My every sense says the forests on the northern border of the Lamandau Wildlife Reserve are in trouble. Already split into thin fingers of forest, separated by degraded areas, it seems these forests are retreating not expanding. However, with the support of local communities, we have chosen this area as a reforestation site.
A few days ago I went there with Rene Dommain, the visiting German peat researcher, and we stayed at the very northern point of the Reserve, where we have a guard post, Post Prapat (see map).
Behind the post is one of the fingers of forest. Here there are tall trees, including those species found in deep forest, but they are only 20 metres away from sand. Clearly this is remnant primary forest and the thinner it gets, the more vulnerable it becomes.
Aerial view of Post Prapat with the remnant forest behind.
Rene helped to explain the process and no surprises here – the villain was fire. Whilst he described it as an “anthropogenic impact”, you and I can hear “man made”. The southern part of Borneo is a relatively “young” landscape. The base material is sand, deposited either from erosion of the high interior mountains or during the periods when the area was an ancestral seabed. Over thousands of years, grasses, shrubs, and then trees gradually covered the sand and forests grew.
Fires have had a major impact on this ecosystem. The first fires burning through the shallow humus layer, killing the trees’ roots. With the trees fallen the next fires to occur were even more destructive with subsequent fires encouraging scrub growth. Ultimately this left an exposed layer of sand with the original nutrient rich humus having been destroyed. Presently, these remaining forests are just waiting for the next dry year, the next fire.
The aim of the reforestation programme is not ambitious – even in our wildest dreams we cannot envisage the day when this will be thick forest. What we are trying to do is broaden the forested fingers, reduce the gaps and push the balance in favour of the trees not the scrub.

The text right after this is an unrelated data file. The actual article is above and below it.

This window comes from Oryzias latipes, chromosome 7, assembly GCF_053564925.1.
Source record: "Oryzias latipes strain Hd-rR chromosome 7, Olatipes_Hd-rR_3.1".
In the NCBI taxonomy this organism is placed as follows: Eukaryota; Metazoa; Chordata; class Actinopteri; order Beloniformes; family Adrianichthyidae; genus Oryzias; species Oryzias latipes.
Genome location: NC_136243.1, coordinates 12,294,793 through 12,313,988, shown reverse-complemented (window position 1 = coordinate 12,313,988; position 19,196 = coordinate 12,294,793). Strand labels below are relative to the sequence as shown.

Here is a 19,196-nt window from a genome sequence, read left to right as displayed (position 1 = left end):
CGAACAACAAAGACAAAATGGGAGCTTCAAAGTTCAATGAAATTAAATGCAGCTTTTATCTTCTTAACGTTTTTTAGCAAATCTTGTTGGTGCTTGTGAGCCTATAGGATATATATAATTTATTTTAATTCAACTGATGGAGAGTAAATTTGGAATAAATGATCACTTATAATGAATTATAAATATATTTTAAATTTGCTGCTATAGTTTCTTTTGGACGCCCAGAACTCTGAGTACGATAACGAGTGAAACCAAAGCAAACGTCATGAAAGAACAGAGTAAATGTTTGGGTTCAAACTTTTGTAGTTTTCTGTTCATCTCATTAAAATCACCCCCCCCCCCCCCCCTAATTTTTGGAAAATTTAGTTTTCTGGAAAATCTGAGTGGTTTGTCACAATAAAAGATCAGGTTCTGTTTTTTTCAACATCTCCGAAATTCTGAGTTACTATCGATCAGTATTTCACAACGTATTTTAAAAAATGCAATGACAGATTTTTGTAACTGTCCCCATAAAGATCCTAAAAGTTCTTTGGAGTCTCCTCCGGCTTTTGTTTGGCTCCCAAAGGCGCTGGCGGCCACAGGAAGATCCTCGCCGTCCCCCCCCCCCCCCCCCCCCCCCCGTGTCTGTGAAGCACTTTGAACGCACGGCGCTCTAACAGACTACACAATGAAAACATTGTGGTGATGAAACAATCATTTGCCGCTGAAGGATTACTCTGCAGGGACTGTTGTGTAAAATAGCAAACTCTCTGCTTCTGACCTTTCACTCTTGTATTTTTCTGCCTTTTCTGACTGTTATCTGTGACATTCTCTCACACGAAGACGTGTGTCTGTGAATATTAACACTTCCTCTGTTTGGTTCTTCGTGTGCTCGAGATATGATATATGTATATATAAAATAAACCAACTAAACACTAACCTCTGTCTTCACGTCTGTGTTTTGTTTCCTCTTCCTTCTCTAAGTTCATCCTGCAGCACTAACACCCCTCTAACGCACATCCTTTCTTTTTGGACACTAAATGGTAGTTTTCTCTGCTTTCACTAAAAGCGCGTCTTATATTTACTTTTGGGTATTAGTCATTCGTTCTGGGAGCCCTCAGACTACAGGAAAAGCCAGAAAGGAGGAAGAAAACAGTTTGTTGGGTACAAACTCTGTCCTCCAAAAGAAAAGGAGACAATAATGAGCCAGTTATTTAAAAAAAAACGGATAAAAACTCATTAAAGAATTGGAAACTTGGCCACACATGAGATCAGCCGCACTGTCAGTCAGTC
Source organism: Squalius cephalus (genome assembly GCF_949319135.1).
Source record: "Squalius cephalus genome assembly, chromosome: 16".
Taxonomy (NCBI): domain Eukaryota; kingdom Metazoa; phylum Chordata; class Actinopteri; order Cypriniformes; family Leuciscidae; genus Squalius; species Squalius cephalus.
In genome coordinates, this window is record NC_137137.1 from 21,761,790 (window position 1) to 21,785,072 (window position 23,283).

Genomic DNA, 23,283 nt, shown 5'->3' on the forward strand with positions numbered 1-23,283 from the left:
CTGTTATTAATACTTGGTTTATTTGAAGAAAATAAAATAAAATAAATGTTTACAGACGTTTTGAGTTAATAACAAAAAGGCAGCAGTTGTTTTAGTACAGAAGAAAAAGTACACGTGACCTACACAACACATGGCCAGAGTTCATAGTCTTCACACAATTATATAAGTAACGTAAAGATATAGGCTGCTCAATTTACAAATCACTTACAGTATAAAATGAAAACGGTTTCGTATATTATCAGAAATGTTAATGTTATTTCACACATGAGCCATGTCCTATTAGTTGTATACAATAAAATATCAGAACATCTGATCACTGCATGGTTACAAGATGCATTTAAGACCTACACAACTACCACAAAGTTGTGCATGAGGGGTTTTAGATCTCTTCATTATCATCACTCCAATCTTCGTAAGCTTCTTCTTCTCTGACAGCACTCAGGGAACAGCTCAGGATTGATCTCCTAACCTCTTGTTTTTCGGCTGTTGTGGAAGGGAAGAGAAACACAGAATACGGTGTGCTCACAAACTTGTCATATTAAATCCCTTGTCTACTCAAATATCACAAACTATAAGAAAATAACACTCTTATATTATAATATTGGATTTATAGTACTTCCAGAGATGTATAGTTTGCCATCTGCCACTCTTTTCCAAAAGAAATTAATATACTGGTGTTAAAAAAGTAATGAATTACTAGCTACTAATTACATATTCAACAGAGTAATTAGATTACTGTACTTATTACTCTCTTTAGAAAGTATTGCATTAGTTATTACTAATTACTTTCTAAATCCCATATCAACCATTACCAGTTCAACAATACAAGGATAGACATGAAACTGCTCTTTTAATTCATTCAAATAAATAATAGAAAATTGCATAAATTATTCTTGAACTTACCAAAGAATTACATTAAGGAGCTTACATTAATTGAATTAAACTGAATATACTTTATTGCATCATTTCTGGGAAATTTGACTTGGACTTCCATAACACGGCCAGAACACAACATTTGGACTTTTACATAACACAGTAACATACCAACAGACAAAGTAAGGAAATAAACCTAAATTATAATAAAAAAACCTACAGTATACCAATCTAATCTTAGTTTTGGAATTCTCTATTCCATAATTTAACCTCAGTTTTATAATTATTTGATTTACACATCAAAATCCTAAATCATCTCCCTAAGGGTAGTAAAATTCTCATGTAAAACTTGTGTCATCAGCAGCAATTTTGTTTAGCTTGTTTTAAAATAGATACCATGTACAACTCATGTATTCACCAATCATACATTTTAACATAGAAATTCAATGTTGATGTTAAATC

It is a tall order to regenerate this area, but you know us, we like a challenge!
We have established a tree nursery at Post Prapat. The people from the surrounding communities have been enthusiastic in finding wildings (seedlings harvested from wild seed-fall) to stock it. We will keep the trees in the nursery until their rooting systems are well established.
The whole process is hugely resource-intensive and the return may be as little as 50ha (1/2 km2 or 123 acres). But that is hardly the point. The real points are:
- People learn about how fragile these ecosystems are.
- We are demonstrating that protecting the existing forest is much more effective than trying to re-grow it
- By protecting the fragile fringes, you prevent damage spreading to the core
In the case of Lamandau, the forest core is still rich in biodiversity. I led Rene on the 7 km walk southwards from Post Prapat to Camp Rasak. On the way, we saw a few birds and a snake. At Camp Rasak, I was hoping to catch of glimpse of Boni who we are told is seen most days and neither did we see Andi and Sawit, who seem to have gone off together (see post ‘More orangutans back in the wild‘). However we were fortunate to see Lady Di and her baby.
Lady Di was released into Lamandau in Febuary 2006 and this is her first baby.
It is hard to believe our reforestation programme site is only 7 km away, but without this added protection, this forest and these orangutans would seem a lot more vulnerable.
– PS, Sheryl, you’ll be pleased to know once the eagle, snake and monkeys were out of the traps, I also set the fish free 🙂
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